CT: Exactly. I’m just lucky I got the kids in that divorce. (laughs)

PB: Any chance we will be seeing any more books from Corey Taylor?

CT: You know, I’ve kind of caught the book bug. I have a few ideas for novels and I have a few ideas for non-fiction books that I’d be interested in pursuing. What I’d really like to do is, before I die, I’d really like to write a political book and release it during a campaign year. Fear and Loathing on the Campaign Trail [by Hunter S. Thompson] is one of my favorite books that I’ve ever read. Honestly, you could release that book right now with everything that’s going on in politics and it would be just as relevant as it was in ’72. One of these days I’ll do a political book, and I’m going to fucking turn it up louder than anyone has ever done it.

PB: So the question that is on everybody’s mind – When can we expect a new Slipknot album?

CT: Oh boy. You know, this is becoming one of those most frequently asked questions.

PB: I know you must get asked a lot.

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CT: It’s all good man. The plan right now is to play one show in October in South America. It’s a festival called Monsters of Rock that’s happening down in Brazil. Then basically we are just going to be writing and getting new material together so that we can put out an album next year. There’s no date, or timeline, or anything like that, but that’s essentially the plan right now. We are just kind of slowly, but surely, getting some demos together. Everybody has various projects going on right now, so it’s going to take a little time. We all just want to finish up those projects so we can really just focus on the music. Next year you will definitely see a new Slipknot album.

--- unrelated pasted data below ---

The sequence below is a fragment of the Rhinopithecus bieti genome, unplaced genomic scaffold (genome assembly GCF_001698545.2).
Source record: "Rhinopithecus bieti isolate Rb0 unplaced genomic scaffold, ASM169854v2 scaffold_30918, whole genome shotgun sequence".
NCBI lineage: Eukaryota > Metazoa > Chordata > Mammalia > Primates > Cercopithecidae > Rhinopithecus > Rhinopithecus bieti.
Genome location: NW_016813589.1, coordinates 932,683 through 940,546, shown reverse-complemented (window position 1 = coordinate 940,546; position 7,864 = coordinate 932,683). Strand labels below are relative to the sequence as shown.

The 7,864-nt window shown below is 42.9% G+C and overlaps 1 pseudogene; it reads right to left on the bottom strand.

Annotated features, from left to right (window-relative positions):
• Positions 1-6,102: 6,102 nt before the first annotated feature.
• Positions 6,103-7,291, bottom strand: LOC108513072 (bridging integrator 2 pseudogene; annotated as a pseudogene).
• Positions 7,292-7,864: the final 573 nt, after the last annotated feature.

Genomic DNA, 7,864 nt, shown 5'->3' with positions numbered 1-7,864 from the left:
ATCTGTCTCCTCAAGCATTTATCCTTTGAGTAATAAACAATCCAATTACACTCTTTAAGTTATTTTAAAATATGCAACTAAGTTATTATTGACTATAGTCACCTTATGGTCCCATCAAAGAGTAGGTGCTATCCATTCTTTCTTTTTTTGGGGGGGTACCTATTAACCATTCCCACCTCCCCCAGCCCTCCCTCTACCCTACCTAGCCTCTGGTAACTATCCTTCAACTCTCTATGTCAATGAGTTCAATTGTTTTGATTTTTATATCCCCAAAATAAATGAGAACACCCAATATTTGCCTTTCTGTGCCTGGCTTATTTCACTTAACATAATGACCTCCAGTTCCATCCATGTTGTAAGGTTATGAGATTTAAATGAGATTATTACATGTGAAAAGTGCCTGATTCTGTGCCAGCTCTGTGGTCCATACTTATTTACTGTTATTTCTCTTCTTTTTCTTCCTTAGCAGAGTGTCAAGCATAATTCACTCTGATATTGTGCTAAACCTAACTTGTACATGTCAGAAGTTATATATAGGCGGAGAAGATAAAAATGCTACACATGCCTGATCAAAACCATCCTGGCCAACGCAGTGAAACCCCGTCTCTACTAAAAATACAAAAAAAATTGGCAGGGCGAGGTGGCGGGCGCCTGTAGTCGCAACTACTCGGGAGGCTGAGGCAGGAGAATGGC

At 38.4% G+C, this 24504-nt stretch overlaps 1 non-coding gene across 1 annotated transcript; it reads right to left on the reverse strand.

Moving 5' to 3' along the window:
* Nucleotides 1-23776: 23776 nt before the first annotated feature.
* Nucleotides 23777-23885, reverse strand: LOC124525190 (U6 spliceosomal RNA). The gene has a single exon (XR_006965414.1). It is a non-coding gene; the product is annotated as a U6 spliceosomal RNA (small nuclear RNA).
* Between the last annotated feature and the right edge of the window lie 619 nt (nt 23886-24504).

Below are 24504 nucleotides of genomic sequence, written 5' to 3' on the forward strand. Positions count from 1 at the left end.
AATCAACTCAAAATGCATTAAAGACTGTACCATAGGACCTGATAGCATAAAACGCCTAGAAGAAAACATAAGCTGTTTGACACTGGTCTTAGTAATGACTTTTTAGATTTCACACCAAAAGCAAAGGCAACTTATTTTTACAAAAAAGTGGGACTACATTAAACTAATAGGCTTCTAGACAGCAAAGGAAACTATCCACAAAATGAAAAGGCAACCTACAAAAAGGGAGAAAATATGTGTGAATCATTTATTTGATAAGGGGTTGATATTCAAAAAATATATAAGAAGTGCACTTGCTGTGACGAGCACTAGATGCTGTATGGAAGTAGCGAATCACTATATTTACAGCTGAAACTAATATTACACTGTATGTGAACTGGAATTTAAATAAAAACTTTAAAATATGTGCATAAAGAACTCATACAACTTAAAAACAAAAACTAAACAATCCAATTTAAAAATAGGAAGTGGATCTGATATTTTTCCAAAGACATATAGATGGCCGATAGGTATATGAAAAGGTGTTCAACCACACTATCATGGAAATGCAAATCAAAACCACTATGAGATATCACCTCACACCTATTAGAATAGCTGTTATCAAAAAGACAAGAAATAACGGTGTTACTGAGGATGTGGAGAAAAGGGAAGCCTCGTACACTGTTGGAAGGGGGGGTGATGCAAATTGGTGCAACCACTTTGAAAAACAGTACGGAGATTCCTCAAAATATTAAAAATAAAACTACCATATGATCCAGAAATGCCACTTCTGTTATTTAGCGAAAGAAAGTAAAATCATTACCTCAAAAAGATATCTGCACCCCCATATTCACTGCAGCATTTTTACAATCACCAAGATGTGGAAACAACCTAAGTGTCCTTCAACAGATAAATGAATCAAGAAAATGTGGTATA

PB: We are absolutely going to hold you to that.

CT: Trust me, you can quote me on it. Take me to court if I’m wrong. I’ll be the first to admit it. “Sorry I fucked up.” I’ve written a bunch of stuff. Joey’s written a bunch of stuff. Clown’s getting stuff together. Jim and Mick always have a bunch of riffs. The great thing about this band is that everyone of us is very creative and we contribute in different ways. It’s going to be a little tough this time, because Paul was a huge part of the writing process. We are really trying to do our best to fill that void, but just give us a little time, and we will have a new album out.